Resilience is required at every level — from individual to international — as the economic impact of COVID-19 evolves, write Engineers Australia National President Chris Champion and CEO Dr Bronwyn Evans.
We talk about resilient cities, resilient economies and resilient infrastructure, as well as about resilient people, businesses, environments, systems and supply chains.
Resilience is understandably coming more into our consciousness as we consider how we should respond to the challenges posed by COVID-19. At Engineers Australia, we are working to support resilience in its many forms, now more than ever.
Personal and professional resilience is emerging as an important characteristic for engineers in the current environment. This can include looking at how to build and develop new skills and contacts.
For individuals, Engineers Australia can offer ways to build resilience through access to professional networks and events, an ongoing connection to engineering news and developments, and opportunities to use any downtime for professional development or Chartered credentialing.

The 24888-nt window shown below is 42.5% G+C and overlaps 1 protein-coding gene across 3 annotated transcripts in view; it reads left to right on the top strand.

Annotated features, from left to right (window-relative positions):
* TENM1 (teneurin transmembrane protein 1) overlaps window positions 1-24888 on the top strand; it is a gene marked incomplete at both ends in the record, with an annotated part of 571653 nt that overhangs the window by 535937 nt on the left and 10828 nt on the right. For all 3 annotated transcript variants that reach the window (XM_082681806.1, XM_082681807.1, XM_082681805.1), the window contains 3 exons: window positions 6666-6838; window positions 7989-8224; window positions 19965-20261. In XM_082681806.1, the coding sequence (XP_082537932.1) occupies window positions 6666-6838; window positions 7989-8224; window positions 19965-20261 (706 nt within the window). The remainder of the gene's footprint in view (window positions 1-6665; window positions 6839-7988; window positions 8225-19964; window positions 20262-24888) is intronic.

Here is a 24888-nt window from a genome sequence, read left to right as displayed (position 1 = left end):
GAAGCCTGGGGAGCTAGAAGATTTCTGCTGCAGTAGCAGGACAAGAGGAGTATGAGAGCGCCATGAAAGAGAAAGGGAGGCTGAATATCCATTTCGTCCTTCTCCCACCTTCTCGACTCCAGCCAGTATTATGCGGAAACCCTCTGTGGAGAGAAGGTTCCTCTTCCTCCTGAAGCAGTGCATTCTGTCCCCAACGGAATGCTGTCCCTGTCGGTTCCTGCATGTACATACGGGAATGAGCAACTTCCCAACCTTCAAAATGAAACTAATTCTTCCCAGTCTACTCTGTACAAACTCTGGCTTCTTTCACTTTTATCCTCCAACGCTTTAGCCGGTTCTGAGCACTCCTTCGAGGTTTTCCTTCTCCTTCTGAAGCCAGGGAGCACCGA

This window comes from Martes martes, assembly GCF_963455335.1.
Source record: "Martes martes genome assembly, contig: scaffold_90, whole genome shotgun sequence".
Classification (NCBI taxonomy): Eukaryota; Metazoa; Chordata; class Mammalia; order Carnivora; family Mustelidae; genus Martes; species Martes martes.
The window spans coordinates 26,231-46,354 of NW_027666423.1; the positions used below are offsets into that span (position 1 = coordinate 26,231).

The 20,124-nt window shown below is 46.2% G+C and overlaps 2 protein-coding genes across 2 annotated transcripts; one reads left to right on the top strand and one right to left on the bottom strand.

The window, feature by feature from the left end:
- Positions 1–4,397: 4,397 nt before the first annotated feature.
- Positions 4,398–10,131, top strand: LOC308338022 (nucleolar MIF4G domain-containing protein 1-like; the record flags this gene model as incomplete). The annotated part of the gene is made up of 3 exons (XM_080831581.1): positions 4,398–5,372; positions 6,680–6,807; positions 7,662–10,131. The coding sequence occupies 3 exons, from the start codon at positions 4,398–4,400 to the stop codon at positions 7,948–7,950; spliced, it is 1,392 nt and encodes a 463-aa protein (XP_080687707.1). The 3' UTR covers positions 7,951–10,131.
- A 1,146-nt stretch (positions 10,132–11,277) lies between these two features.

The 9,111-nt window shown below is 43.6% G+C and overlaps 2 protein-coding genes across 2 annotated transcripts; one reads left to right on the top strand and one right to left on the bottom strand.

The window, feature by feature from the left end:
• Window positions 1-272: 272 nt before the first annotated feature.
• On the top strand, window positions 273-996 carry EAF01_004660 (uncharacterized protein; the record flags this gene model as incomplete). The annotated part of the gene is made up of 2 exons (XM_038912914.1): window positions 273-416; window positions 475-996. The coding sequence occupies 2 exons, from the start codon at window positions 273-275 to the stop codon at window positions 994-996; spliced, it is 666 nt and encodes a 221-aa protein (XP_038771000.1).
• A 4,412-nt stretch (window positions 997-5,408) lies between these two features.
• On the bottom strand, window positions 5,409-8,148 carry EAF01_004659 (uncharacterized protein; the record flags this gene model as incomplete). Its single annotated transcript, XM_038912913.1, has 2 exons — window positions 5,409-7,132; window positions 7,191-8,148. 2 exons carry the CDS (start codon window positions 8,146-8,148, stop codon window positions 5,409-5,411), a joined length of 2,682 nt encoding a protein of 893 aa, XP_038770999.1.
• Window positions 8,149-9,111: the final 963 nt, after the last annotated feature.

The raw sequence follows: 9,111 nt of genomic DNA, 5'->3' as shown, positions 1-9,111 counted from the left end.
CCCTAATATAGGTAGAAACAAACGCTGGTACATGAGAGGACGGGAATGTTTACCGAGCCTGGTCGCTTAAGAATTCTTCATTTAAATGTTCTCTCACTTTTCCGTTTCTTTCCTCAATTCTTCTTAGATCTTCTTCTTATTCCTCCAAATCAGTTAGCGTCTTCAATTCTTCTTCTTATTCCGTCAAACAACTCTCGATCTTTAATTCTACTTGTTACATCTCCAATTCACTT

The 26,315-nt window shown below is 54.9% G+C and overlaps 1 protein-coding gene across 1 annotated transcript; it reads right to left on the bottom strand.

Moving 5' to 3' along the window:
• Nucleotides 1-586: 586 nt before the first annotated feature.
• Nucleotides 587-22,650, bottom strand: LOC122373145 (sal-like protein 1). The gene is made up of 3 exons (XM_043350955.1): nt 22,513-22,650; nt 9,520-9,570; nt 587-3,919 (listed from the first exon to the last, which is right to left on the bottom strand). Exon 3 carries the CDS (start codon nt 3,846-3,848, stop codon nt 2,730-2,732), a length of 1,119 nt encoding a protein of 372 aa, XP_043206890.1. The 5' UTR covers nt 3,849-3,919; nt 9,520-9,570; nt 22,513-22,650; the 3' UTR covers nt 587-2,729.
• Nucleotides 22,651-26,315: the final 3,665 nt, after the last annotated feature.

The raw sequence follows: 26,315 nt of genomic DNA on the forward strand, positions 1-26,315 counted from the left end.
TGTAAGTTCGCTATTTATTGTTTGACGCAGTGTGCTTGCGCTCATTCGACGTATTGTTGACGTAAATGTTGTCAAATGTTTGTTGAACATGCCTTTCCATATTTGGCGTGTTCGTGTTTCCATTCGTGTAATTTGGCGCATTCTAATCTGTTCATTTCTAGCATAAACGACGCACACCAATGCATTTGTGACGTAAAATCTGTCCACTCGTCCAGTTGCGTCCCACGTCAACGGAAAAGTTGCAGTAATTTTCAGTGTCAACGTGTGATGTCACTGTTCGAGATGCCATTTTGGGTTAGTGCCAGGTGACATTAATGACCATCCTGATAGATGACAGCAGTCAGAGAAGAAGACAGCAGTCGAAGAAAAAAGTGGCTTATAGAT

For businesses, Engineers Australia is looking at how best to use our policy and advocacy efforts.
To inform our engagement and advocacy with government, we’ll be holding a series of online roundtables with CEOs over the next three months.
These will be an opportunity for CEOs to discuss the challenges for their businesses, how they’ve responded so far and how Engineers Australia can most appropriately support organisations and the profession more broadly.
We’ll also be discussing how we can prevent this economic downturn from leading to a future skills shortage, and how we can use the challenges of COVID-19 to drive innovation.
If the COVID-19 pandemic has shown us anything, it’s that we’re all interdependent — and that we rely on resilience in our global supply chains, as well as domestic industry, to have a stable and functioning economy.
As we all work to embrace new ways of working, with virtual team meetings becoming the norm, we can see the importance of social cohesion in responding to challenges.
And it is heartening that, in the instance of COVID-19, Australians young and old have found common cause and respected the importance of our social compact by cooperating with each other and with the authorities, and paying heed to scientific expertise.
We hope that same respect for independent expertise and informed decisions can extend to future investments in infrastructure that provide the most community value and benefit, and to addressing what remains the biggest resilience challenge of them all: climate change.